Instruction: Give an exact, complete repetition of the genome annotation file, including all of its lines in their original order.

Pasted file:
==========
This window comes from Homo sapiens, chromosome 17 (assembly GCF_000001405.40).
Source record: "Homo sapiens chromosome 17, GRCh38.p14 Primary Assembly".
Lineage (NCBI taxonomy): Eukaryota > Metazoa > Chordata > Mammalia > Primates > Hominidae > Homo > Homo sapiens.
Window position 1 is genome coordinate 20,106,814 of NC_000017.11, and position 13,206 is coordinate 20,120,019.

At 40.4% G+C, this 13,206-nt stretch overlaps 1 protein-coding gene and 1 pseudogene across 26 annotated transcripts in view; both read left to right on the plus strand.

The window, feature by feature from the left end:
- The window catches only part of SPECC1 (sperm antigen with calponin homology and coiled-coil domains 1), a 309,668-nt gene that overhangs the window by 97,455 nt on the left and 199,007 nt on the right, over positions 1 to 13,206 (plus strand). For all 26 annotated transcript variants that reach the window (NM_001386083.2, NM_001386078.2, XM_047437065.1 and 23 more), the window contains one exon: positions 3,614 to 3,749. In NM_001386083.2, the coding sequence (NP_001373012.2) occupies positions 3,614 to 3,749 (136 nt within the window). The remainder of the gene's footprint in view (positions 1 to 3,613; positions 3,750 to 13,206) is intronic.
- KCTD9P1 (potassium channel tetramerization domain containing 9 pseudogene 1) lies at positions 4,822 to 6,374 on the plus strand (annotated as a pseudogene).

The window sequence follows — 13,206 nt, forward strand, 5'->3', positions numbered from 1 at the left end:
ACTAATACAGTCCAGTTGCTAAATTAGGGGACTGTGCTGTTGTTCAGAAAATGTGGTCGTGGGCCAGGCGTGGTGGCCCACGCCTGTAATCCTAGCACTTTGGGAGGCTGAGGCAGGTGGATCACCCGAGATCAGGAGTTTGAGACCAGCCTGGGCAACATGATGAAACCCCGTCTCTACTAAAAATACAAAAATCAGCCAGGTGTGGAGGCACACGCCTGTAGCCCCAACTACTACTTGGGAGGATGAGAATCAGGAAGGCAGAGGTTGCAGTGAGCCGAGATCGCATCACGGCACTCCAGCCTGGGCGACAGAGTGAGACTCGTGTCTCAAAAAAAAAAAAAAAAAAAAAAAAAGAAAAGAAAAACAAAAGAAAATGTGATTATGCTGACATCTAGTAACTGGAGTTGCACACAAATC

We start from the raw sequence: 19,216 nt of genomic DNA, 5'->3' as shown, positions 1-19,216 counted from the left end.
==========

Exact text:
This window comes from Homo sapiens, chromosome 17 (assembly GCF_000001405.40).
Source record: "Homo sapiens chromosome 17, GRCh38.p14 Primary Assembly".
Lineage (NCBI taxonomy): Eukaryota > Metazoa > Chordata > Mammalia > Primates > Hominidae > Homo > Homo sapiens.
Window position 1 is genome coordinate 20,106,814 of NC_000017.11, and position 13,206 is coordinate 20,120,019.

At 40.4% G+C, this 13,206-nt stretch overlaps 1 protein-coding gene and 1 pseudogene across 26 annotated transcripts in view; both read left to right on the plus strand.

The window, feature by feature from the left end:
- The window catches only part of SPECC1 (sperm antigen with calponin homology and coiled-coil domains 1), a 309,668-nt gene that overhangs the window by 97,455 nt on the left and 199,007 nt on the right, over positions 1 to 13,206 (plus strand). For all 26 annotated transcript variants that reach the window (NM_001386083.2, NM_001386078.2, XM_047437065.1 and 23 more), the window contains one exon: positions 3,614 to 3,749. In NM_001386083.2, the coding sequence (NP_001373012.2) occupies positions 3,614 to 3,749 (136 nt within the window). The remainder of the gene's footprint in view (positions 1 to 3,613; positions 3,750 to 13,206) is intronic.
- KCTD9P1 (potassium channel tetramerization domain containing 9 pseudogene 1) lies at positions 4,822 to 6,374 on the plus strand (annotated as a pseudogene).

The window sequence follows — 13,206 nt, forward strand, 5'->3', positions numbered from 1 at the left end:
ACTAATACAGTCCAGTTGCTAAATTAGGGGACTGTGCTGTTGTTCAGAAAATGTGGTCGTGGGCCAGGCGTGGTGGCCCACGCCTGTAATCCTAGCACTTTGGGAGGCTGAGGCAGGTGGATCACCCGAGATCAGGAGTTTGAGACCAGCCTGGGCAACATGATGAAACCCCGTCTCTACTAAAAATACAAAAATCAGCCAGGTGTGGAGGCACACGCCTGTAGCCCCAACTACTACTTGGGAGGATGAGAATCAGGAAGGCAGAGGTTGCAGTGAGCCGAGATCGCATCACGGCACTCCAGCCTGGGCGACAGAGTGAGACTCGTGTCTCAAAAAAAAAAAAAAAAAAAAAAAAAGAAAAGAAAAACAAAAGAAAATGTGATTATGCTGACATCTAGTAACTGGAGTTGCACACAAATC

We start from the raw sequence: 19,216 nt of genomic DNA, 5'->3' as shown, positions 1-19,216 counted from the left end.